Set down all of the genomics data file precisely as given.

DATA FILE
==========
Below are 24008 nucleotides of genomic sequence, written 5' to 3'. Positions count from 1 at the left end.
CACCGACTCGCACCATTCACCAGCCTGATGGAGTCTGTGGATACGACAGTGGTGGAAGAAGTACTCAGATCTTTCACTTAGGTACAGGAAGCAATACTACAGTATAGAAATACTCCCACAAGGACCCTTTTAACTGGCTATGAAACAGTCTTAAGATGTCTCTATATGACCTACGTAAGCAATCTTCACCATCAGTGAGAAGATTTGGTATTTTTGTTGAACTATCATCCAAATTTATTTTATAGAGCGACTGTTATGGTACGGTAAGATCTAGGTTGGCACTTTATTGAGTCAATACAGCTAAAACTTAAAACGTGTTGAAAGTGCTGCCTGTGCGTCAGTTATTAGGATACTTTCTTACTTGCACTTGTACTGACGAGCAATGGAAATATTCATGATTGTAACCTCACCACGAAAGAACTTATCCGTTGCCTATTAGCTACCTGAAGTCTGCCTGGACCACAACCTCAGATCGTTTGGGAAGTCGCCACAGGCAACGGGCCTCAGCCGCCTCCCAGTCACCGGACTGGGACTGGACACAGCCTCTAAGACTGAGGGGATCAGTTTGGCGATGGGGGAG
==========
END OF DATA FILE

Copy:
Below are 24008 nucleotides of genomic sequence, written 5' to 3'. Positions count from 1 at the left end.
CACCGACTCGCACCATTCACCAGCCTGATGGAGTCTGTGGATACGACAGTGGTGGAAGAAGTACTCAGATCTTTCACTTAGGTACAGGAAGCAATACTACAGTATAGAAATACTCCCACAAGGACCCTTTTAACTGGCTATGAAACAGTCTTAAGATGTCTCTATATGACCTACGTAAGCAATCTTCACCATCAGTGAGAAGATTTGGTATTTTTGTTGAACTATCATCCAAATTTATTTTATAGAGCGACTGTTATGGTACGGTAAGATCTAGGTTGGCACTTTATTGAGTCAATACAGCTAAAACTTAAAACGTGTTGAAAGTGCTGCCTGTGCGTCAGTTATTAGGATACTTTCTTACTTGCACTTGTACTGACGAGCAATGGAAATATTCATGATTGTAACCTCACCACGAAAGAACTTATCCGTTGCCTATTAGCTACCTGAAGTCTGCCTGGACCACAACCTCAGATCGTTTGGGAAGTCGCCACAGGCAACGGGCCTCAGCCGCCTCCCAGTCACCGGACTGGGACTGGACACAGCCTCTAAGACTGAGGGGATCAGTTTGGCGATGGGGGAG